What about cholesterol? What about dietary cholesterol? Again, quoting from WAPF’s Sally Fallon and Mary Enig, PhD, authors in 2000 of “The Skinny on Fats: “Here, too, the public has been misinformed. Our blood vessels can become damaged in a number of ways—through irritations caused by free radicals or viruses, or because they are structurally weak—and when this happens, the body's natural healing substance steps in to repair the damage. That substance is cholesterol. Cholesterol is a high-molecular-weight alcohol that is manufactured in the liver and in most human cells. Like saturated fats, the cholesterol we make and consume plays many vital roles:
- Along with saturated fats, cholesterol in the cell membrane gives our cells necessary stiffness and stability. When the diet contains an excess of polyunsaturated fatty acids, these replace saturated fatty acids in the cell membrane, so that the cell walls actually become flabby. When this happens, cholesterol from the blood is "driven" into the tissues to give them structural integrity. This is why serum cholesterol levels may go down temporarily when we replace saturated fats with polyunsaturated oils in the diet.46
- Cholesterol acts as a precursor to vital corticosteroids, hormones that help us deal with stress and protect the body against heart disease and cancer; and to the sex hormones like androgen, testosterone, estrogen and progesterone.
- Cholesterol is a precursor to vitamin D, a very important fat-soluble vitamin needed for healthy bones and nervous system, proper growth, mineral metabolism, muscle tone, insulin production, reproduction and immune system function.
- The bile salts are made from cholesterol. Bile is vital for digestion and assimilation of fats in the diet.
- Recent research shows that cholesterol acts as an antioxidant.47 This is the likely explanation for the fact that cholesterol levels go up with age. As an antioxidant, cholesterol protects us against free radical damage that leads to heart disease and cancer.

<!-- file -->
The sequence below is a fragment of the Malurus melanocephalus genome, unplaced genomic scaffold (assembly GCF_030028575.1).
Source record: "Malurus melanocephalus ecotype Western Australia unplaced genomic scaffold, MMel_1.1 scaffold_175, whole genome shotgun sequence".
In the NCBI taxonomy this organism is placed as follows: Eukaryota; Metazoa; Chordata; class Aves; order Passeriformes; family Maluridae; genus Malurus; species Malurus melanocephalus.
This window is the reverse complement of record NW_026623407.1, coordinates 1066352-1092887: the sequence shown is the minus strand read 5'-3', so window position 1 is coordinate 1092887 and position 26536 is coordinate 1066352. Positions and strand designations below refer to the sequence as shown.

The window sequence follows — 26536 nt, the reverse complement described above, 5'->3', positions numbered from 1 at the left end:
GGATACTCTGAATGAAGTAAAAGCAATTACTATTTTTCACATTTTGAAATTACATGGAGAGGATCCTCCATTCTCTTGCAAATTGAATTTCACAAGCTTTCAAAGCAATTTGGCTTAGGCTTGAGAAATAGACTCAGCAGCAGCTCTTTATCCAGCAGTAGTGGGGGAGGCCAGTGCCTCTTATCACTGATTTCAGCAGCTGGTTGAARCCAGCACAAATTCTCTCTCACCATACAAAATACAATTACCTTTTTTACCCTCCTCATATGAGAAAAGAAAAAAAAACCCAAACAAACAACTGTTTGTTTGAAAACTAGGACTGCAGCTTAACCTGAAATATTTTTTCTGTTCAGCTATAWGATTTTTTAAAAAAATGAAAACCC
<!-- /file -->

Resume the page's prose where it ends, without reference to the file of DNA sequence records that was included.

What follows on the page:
- Cholesterol is needed for proper function of serotonin receptors in the brain.48 Serotonin is the body's natural "feel-good" chemical. Low cholesterol levels have been linked to aggressive and violent behavior, depression and suicidal tendencies.
- Mother's milk is especially rich in cholesterol and contains a special enzyme that helps the baby utilize this nutrient. Babies and children need cholesterol-rich foods throughout their growing years to ensure proper development of the brain and nervous system.
- Dietary cholesterol plays an important role in maintaining the health of the intestinal wall.49 This is why low-cholesterol vegetarian diets can lead to leaky gut syndrome and other intestinal disorders.
Cholesterol is not the cause of heart disease but rather a potent antioxidant weapon against free radicals in the blood, and a repair substance that helps heal arterial damage (although arterial plaques themselves contain very little cholesterol.) However, like fats, cholesterol may be damaged by exposure to heat and oxygen. This damaged or oxidized cholesterol seems to promote injury to the arterial cells as well as a buildup of plaque in the arteries.50
Damaged cholesterol is found in powdered eggs, in powdered milk (added to reduced-fat milks to give them body) and in meats and fats that have been heated to high temperatures in frying and other high-temperature processes. High serum cholesterol levels often indicate that the body needs cholesterol to protect itself from high levels of altered, free-radical-containing fats. Just as a large police force is needed in a place where crime occurs frequently, so cholesterol is needed in a poorly nourished body to protect the individual from a tendency to heart disease and cancer. Blaming coronary heart disease on cholesterol is like blaming the police for murder and theft in a high crime area.” End of long quote. Note: all the footnotes are in the Weston A. Price article, “The Skinny on Fats.”To add insult to injury, remember that our own liver and cells make cholesterol to “make up” for all those good foods (eggs, butter, cream, marbled beef, shrimp, liver, etc.) that we avoid eating to follow doctor’s orders. It has too. Our body needs cholesterol to do the things described above, and it works holistically to get what it needs. It’s a good thing too. Imagine if the human race were dependent for survival on the vagaries of a government’s public health policies. I’ll take autonomic homeostatic regulation over the Dietary Guidelines for Americans any day.